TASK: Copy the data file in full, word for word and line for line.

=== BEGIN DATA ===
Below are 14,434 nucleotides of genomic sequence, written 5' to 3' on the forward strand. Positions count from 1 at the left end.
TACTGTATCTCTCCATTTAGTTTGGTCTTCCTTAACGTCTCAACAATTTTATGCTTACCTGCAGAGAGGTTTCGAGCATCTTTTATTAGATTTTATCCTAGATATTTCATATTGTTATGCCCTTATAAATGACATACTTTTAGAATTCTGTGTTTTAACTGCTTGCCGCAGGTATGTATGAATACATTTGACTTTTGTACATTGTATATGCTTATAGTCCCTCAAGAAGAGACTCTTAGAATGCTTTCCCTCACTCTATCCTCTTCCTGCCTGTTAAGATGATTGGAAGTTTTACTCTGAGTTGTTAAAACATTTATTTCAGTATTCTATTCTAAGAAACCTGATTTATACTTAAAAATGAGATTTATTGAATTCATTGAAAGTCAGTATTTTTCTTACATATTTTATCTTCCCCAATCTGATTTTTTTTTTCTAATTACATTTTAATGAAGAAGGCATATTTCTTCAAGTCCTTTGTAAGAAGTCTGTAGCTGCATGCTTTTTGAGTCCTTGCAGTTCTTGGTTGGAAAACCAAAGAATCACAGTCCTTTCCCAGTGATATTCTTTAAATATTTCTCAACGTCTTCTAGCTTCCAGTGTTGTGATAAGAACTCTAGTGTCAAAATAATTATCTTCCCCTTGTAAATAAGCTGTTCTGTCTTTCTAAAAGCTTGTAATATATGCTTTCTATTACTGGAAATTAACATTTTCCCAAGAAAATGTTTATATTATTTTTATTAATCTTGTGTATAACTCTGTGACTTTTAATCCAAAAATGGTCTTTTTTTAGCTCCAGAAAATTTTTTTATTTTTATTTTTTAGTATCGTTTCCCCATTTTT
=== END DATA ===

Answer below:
Below are 14,434 nucleotides of genomic sequence, written 5' to 3' on the forward strand. Positions count from 1 at the left end.
TACTGTATCTCTCCATTTAGTTTGGTCTTCCTTAACGTCTCAACAATTTTATGCTTACCTGCAGAGAGGTTTCGAGCATCTTTTATTAGATTTTATCCTAGATATTTCATATTGTTATGCCCTTATAAATGACATACTTTTAGAATTCTGTGTTTTAACTGCTTGCCGCAGGTATGTATGAATACATTTGACTTTTGTACATTGTATATGCTTATAGTCCCTCAAGAAGAGACTCTTAGAATGCTTTCCCTCACTCTATCCTCTTCCTGCCTGTTAAGATGATTGGAAGTTTTACTCTGAGTTGTTAAAACATTTATTTCAGTATTCTATTCTAAGAAACCTGATTTATACTTAAAAATGAGATTTATTGAATTCATTGAAAGTCAGTATTTTTCTTACATATTTTATCTTCCCCAATCTGATTTTTTTTTTCTAATTACATTTTAATGAAGAAGGCATATTTCTTCAAGTCCTTTGTAAGAAGTCTGTAGCTGCATGCTTTTTGAGTCCTTGCAGTTCTTGGTTGGAAAACCAAAGAATCACAGTCCTTTCCCAGTGATATTCTTTAAATATTTCTCAACGTCTTCTAGCTTCCAGTGTTGTGATAAGAACTCTAGTGTCAAAATAATTATCTTCCCCTTGTAAATAAGCTGTTCTGTCTTTCTAAAAGCTTGTAATATATGCTTTCTATTACTGGAAATTAACATTTTCCCAAGAAAATGTTTATATTATTTTTATTAATCTTGTGTATAACTCTGTGACTTTTAATCCAAAAATGGTCTTTTTTTAGCTCCAGAAAATTTTTTTATTTTTATTTTTTAGTATCGTTTCCCCATTTTT